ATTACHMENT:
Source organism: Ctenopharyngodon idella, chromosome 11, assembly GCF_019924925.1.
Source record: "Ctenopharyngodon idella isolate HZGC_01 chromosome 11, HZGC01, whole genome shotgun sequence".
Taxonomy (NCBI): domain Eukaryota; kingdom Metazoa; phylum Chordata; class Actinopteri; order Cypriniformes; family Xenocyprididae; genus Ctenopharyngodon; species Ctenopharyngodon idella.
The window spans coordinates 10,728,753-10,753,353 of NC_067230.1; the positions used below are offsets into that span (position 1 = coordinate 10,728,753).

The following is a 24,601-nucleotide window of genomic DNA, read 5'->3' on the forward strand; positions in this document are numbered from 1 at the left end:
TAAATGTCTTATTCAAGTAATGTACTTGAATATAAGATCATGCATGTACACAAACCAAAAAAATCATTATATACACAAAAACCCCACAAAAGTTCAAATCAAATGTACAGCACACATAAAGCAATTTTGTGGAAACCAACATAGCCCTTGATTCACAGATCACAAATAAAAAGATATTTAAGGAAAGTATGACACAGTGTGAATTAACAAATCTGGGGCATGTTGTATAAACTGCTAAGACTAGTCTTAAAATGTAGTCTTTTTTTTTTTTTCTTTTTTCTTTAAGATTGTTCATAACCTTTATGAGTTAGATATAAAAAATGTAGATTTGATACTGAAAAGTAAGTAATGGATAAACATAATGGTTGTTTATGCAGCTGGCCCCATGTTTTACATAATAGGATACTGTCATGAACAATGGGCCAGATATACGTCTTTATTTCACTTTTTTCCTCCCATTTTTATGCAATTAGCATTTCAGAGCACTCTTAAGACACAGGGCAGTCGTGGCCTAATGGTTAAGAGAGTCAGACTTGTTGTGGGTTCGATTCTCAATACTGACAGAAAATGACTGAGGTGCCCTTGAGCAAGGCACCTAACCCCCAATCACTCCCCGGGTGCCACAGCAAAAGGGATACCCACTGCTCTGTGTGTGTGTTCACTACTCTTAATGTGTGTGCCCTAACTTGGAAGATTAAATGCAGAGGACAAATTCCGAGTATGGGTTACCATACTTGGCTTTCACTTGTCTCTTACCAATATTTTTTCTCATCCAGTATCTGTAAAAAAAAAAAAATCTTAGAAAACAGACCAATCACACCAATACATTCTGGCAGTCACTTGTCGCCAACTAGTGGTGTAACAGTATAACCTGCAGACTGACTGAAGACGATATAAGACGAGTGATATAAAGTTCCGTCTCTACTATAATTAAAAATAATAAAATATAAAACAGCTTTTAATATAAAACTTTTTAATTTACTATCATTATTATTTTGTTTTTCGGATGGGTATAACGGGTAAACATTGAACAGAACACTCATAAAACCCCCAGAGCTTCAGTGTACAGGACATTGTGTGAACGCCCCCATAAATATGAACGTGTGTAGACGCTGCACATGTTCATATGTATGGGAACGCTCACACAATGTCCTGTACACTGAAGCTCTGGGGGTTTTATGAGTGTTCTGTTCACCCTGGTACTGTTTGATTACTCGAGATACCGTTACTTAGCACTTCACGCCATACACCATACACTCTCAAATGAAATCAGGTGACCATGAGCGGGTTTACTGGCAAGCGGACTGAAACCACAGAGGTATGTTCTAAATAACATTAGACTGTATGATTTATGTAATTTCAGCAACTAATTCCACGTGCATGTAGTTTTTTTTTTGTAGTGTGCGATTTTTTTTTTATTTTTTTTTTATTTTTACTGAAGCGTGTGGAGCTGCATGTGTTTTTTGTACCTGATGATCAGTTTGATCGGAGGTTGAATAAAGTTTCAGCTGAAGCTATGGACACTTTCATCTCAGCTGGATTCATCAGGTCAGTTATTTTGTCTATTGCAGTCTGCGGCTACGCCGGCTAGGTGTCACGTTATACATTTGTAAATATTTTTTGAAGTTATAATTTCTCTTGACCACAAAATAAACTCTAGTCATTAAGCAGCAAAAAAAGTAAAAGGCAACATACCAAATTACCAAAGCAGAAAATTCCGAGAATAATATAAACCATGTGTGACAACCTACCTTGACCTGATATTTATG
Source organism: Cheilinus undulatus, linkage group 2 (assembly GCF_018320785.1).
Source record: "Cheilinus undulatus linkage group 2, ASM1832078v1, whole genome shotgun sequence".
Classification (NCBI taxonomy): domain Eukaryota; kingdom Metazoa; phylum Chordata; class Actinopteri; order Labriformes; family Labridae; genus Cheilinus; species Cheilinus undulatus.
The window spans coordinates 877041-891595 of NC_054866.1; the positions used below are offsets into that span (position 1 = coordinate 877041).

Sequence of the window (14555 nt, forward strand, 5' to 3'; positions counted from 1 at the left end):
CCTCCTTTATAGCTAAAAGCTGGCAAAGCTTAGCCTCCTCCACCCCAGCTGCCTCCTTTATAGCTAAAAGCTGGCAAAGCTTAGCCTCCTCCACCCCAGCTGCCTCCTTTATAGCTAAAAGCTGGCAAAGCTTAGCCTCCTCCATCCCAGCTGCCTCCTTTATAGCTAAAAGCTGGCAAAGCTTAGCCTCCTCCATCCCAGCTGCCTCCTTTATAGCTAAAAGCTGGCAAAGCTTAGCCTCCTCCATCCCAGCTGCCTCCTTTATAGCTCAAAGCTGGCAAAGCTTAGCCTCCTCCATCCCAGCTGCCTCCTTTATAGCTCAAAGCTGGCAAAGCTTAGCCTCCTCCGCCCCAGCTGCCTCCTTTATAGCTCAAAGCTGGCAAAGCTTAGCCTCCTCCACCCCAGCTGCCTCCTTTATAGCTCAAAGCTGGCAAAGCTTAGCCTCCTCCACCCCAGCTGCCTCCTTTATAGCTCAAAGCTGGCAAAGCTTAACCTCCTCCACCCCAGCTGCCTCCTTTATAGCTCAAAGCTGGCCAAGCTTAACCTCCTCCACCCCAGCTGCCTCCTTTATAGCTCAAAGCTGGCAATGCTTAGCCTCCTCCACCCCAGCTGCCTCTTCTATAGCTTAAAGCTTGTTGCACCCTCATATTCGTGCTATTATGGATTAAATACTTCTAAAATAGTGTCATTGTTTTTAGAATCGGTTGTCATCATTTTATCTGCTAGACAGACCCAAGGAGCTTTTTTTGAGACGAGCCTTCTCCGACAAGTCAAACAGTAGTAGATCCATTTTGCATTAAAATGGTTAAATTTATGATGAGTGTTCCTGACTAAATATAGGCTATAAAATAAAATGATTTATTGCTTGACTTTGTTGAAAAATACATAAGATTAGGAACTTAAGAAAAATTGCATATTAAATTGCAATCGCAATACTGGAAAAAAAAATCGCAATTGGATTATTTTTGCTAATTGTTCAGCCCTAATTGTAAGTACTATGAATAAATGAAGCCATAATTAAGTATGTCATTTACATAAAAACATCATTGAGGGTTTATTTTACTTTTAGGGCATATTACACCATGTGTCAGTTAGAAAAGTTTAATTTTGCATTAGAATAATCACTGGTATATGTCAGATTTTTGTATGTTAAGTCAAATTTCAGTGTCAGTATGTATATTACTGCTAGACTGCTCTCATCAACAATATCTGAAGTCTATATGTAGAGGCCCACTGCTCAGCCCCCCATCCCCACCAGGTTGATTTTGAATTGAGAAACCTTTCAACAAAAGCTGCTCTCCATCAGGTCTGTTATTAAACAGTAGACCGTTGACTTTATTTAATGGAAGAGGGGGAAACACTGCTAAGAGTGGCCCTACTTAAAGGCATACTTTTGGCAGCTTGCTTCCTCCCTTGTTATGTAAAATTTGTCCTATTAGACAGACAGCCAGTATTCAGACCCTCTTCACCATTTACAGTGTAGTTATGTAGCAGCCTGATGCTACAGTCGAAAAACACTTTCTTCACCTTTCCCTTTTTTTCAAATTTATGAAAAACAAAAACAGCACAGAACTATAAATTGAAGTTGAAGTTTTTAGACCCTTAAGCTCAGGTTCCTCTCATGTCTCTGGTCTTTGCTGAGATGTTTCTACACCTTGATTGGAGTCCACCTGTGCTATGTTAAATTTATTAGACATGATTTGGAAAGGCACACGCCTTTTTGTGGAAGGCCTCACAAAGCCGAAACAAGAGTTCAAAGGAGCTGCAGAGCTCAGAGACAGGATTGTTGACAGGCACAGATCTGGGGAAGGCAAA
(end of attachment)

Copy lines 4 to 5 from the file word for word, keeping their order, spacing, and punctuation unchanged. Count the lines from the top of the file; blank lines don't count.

The window spans coordinates 10,728,753-10,753,353 of NC_067230.1; the positions used below are offsets into that span (position 1 = coordinate 10,728,753).

The following is a 24,601-nucleotide window of genomic DNA, read 5'->3' on the forward strand; positions in this document are numbered from 1 at the left end: